Burning the Temple: ‘from spark to phoenish’

March 21, 2015


Last Saturday I finally got round to working on a log of pine, which I scavenged a few years ago on my travels around Micheldever Forest. As I sawed and hacked away at it a shape emerged, reminiscent of how I once imagined a Babylonian ziggurat looked.


In fact, the nearest architectural correlate to this figure today (other than a fairground helter skelter) would be the Great Mosque of Samarra (long may it remain!).


As it was, I was just chopping up a log to burn on what I hoped would be the last of the cold nights (it wasn’t). After several hours I ran out of steam and just heaved the whole edifice into the grate. I couldn’t help but think of it as a kind of temporary temple, to be consumed in the spirit of the decline and renewal of all things – that is, not as an idol to be destroyed, but an idol to be enjoyed. I saw it as a memorial to the years I used to work around that bit of Hampshire (no more, alas).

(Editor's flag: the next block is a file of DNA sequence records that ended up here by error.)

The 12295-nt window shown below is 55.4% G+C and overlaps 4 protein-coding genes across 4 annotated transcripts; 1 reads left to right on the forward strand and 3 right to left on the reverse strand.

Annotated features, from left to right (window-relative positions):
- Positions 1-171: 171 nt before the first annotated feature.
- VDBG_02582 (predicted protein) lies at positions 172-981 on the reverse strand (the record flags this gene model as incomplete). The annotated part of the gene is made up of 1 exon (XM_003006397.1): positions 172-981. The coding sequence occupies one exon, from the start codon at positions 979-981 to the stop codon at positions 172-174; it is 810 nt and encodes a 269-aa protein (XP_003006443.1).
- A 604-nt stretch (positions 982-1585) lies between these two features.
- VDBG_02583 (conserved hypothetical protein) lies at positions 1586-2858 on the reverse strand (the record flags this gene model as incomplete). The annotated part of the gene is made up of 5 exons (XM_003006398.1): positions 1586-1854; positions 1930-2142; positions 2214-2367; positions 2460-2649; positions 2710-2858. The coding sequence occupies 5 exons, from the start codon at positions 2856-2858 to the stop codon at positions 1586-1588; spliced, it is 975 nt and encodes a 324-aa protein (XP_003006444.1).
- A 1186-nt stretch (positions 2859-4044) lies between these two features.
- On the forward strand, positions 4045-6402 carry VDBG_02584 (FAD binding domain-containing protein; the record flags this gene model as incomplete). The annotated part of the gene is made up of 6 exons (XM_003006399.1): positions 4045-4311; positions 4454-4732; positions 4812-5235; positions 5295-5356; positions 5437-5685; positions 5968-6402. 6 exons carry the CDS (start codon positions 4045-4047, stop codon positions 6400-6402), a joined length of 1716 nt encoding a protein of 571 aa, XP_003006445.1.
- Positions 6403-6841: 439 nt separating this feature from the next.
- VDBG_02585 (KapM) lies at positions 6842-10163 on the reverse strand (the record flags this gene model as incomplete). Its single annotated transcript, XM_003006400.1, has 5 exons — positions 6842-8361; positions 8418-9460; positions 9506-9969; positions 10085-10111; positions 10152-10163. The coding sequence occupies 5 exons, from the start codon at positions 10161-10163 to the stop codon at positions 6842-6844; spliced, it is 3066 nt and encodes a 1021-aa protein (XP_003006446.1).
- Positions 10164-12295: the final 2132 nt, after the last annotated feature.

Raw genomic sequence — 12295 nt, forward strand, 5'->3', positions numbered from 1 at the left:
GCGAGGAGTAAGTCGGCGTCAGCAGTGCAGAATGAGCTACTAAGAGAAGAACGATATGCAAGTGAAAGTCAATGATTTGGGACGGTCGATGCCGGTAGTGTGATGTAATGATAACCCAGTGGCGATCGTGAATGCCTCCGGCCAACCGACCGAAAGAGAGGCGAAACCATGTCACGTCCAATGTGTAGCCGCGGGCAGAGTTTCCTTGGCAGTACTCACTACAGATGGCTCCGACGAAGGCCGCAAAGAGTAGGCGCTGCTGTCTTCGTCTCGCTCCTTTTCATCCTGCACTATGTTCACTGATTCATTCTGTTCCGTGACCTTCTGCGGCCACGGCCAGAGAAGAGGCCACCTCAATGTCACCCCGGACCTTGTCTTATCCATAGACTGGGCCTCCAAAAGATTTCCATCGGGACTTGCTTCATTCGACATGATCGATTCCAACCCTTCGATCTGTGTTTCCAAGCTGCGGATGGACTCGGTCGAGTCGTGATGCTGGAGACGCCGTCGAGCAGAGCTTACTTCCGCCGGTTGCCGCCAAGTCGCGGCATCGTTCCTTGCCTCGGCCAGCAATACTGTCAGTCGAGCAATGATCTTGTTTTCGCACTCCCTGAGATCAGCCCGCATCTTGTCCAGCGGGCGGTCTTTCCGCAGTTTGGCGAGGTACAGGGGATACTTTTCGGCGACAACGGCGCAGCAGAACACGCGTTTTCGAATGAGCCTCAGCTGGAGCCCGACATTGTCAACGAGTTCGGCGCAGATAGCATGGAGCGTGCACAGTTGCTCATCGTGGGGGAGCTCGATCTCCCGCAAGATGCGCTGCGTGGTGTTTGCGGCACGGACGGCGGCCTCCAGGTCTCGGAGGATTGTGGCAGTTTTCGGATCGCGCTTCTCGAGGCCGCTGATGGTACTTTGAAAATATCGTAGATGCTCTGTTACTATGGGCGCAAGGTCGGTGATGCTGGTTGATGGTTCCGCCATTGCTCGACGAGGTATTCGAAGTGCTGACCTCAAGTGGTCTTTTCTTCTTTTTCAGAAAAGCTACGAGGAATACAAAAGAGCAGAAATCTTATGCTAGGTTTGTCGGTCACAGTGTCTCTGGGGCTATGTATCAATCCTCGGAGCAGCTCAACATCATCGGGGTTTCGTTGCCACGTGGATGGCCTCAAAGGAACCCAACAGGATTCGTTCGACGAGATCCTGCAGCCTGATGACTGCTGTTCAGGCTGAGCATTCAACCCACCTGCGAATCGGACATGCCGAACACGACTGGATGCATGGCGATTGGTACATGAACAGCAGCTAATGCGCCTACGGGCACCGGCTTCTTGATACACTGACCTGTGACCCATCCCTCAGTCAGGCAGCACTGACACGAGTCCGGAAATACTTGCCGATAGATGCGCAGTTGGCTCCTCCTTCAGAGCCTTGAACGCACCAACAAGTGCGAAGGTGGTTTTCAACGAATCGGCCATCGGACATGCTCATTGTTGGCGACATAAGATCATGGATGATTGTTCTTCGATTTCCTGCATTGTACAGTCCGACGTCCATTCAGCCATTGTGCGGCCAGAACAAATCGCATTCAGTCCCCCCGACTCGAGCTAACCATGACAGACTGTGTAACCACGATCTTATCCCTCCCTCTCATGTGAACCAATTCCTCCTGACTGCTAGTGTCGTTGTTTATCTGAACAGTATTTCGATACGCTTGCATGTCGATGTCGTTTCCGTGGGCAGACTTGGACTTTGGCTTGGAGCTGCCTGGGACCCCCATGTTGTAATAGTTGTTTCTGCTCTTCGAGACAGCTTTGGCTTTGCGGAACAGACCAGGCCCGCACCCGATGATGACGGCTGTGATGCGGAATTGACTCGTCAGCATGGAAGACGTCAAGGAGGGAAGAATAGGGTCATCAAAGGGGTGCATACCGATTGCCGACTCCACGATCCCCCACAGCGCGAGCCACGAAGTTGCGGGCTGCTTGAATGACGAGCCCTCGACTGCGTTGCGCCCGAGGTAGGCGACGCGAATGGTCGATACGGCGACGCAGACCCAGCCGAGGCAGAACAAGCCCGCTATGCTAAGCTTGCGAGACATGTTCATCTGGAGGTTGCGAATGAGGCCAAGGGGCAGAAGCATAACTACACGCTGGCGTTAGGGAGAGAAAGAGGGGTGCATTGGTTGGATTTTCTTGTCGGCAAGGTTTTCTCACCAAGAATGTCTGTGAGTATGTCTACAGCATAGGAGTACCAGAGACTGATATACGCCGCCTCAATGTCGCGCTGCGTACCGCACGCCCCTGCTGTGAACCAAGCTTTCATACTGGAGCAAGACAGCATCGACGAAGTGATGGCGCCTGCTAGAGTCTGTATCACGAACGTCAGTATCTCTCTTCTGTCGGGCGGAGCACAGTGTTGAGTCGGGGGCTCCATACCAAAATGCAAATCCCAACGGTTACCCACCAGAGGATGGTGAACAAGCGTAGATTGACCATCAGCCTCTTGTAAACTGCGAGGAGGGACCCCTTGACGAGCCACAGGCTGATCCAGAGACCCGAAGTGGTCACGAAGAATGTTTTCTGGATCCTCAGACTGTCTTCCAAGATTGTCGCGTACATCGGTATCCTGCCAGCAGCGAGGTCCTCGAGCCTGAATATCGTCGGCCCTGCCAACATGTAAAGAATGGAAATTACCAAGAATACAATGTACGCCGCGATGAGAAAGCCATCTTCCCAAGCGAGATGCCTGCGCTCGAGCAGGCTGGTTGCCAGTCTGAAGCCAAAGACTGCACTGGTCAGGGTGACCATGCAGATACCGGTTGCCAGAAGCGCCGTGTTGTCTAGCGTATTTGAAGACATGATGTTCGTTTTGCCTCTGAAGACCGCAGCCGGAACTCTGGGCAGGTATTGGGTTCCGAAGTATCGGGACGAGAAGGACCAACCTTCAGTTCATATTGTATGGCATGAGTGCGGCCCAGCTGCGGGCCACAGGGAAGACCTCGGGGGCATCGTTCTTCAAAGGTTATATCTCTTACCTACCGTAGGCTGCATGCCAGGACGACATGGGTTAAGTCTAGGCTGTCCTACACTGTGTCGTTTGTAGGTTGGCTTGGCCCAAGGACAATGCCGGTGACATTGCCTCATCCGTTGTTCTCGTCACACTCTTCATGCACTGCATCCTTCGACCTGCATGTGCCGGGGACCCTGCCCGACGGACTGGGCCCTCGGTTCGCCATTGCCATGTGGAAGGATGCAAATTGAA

I learn today that someone has built a huge wooden temple in Derry, filled with the wishes, prayers and thanks of people in the city. It is to be consumed in flames tonight.


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